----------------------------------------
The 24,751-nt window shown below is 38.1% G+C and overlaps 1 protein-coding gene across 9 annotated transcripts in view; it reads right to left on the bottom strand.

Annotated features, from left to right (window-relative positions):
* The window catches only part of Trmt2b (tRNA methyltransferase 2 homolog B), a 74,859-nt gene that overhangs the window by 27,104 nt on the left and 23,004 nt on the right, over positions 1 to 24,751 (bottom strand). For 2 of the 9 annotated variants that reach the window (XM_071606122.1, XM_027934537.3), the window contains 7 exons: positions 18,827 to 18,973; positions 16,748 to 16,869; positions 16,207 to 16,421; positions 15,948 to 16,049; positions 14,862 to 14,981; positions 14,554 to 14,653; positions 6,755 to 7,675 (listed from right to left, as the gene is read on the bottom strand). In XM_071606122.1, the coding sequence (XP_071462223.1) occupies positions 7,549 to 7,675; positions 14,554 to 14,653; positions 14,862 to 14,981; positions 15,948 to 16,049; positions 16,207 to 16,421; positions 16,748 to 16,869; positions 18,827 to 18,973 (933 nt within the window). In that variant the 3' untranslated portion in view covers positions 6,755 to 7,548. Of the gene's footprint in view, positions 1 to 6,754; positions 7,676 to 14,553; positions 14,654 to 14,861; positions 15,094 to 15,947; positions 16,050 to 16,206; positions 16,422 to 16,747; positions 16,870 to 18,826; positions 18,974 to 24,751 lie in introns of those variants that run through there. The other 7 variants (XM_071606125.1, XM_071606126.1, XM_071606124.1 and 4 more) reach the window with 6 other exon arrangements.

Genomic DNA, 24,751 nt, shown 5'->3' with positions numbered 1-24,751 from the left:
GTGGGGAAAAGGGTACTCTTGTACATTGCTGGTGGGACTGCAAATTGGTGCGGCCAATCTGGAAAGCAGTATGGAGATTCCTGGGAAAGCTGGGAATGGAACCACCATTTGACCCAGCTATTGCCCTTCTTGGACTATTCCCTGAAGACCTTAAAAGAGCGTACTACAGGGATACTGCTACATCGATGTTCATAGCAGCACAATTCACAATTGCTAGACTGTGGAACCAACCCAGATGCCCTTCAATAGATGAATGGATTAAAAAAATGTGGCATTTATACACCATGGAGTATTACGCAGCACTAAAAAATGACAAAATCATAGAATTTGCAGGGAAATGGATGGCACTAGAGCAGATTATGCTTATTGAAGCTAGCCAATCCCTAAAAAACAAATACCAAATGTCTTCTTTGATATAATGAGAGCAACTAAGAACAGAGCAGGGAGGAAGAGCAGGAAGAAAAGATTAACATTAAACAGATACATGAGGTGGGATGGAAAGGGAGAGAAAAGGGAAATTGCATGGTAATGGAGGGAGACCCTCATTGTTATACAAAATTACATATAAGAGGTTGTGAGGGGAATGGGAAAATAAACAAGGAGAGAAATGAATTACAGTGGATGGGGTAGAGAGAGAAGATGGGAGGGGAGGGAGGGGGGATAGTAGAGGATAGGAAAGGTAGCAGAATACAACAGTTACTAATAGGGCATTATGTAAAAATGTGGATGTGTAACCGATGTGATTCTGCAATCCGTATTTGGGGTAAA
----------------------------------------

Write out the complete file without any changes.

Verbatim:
The 24,751-nt window shown below is 38.1% G+C and overlaps 1 protein-coding gene across 9 annotated transcripts in view; it reads right to left on the bottom strand.

Annotated features, from left to right (window-relative positions):
* The window catches only part of Trmt2b (tRNA methyltransferase 2 homolog B), a 74,859-nt gene that overhangs the window by 27,104 nt on the left and 23,004 nt on the right, over positions 1 to 24,751 (bottom strand). For 2 of the 9 annotated variants that reach the window (XM_071606122.1, XM_027934537.3), the window contains 7 exons: positions 18,827 to 18,973; positions 16,748 to 16,869; positions 16,207 to 16,421; positions 15,948 to 16,049; positions 14,862 to 14,981; positions 14,554 to 14,653; positions 6,755 to 7,675 (listed from right to left, as the gene is read on the bottom strand). In XM_071606122.1, the coding sequence (XP_071462223.1) occupies positions 7,549 to 7,675; positions 14,554 to 14,653; positions 14,862 to 14,981; positions 15,948 to 16,049; positions 16,207 to 16,421; positions 16,748 to 16,869; positions 18,827 to 18,973 (933 nt within the window). In that variant the 3' untranslated portion in view covers positions 6,755 to 7,548. Of the gene's footprint in view, positions 1 to 6,754; positions 7,676 to 14,553; positions 14,654 to 14,861; positions 15,094 to 15,947; positions 16,050 to 16,206; positions 16,422 to 16,747; positions 16,870 to 18,826; positions 18,974 to 24,751 lie in introns of those variants that run through there. The other 7 variants (XM_071606125.1, XM_071606126.1, XM_071606124.1 and 4 more) reach the window with 6 other exon arrangements.

Genomic DNA, 24,751 nt, shown 5'->3' with positions numbered 1-24,751 from the left:
GTGGGGAAAAGGGTACTCTTGTACATTGCTGGTGGGACTGCAAATTGGTGCGGCCAATCTGGAAAGCAGTATGGAGATTCCTGGGAAAGCTGGGAATGGAACCACCATTTGACCCAGCTATTGCCCTTCTTGGACTATTCCCTGAAGACCTTAAAAGAGCGTACTACAGGGATACTGCTACATCGATGTTCATAGCAGCACAATTCACAATTGCTAGACTGTGGAACCAACCCAGATGCCCTTCAATAGATGAATGGATTAAAAAAATGTGGCATTTATACACCATGGAGTATTACGCAGCACTAAAAAATGACAAAATCATAGAATTTGCAGGGAAATGGATGGCACTAGAGCAGATTATGCTTATTGAAGCTAGCCAATCCCTAAAAAACAAATACCAAATGTCTTCTTTGATATAATGAGAGCAACTAAGAACAGAGCAGGGAGGAAGAGCAGGAAGAAAAGATTAACATTAAACAGATACATGAGGTGGGATGGAAAGGGAGAGAAAAGGGAAATTGCATGGTAATGGAGGGAGACCCTCATTGTTATACAAAATTACATATAAGAGGTTGTGAGGGGAATGGGAAAATAAACAAGGAGAGAAATGAATTACAGTGGATGGGGTAGAGAGAGAAGATGGGAGGGGAGGGAGGGGGGATAGTAGAGGATAGGAAAGGTAGCAGAATACAACAGTTACTAATAGGGCATTATGTAAAAATGTGGATGTGTAACCGATGTGATTCTGCAATCCGTATTTGGGGTAAA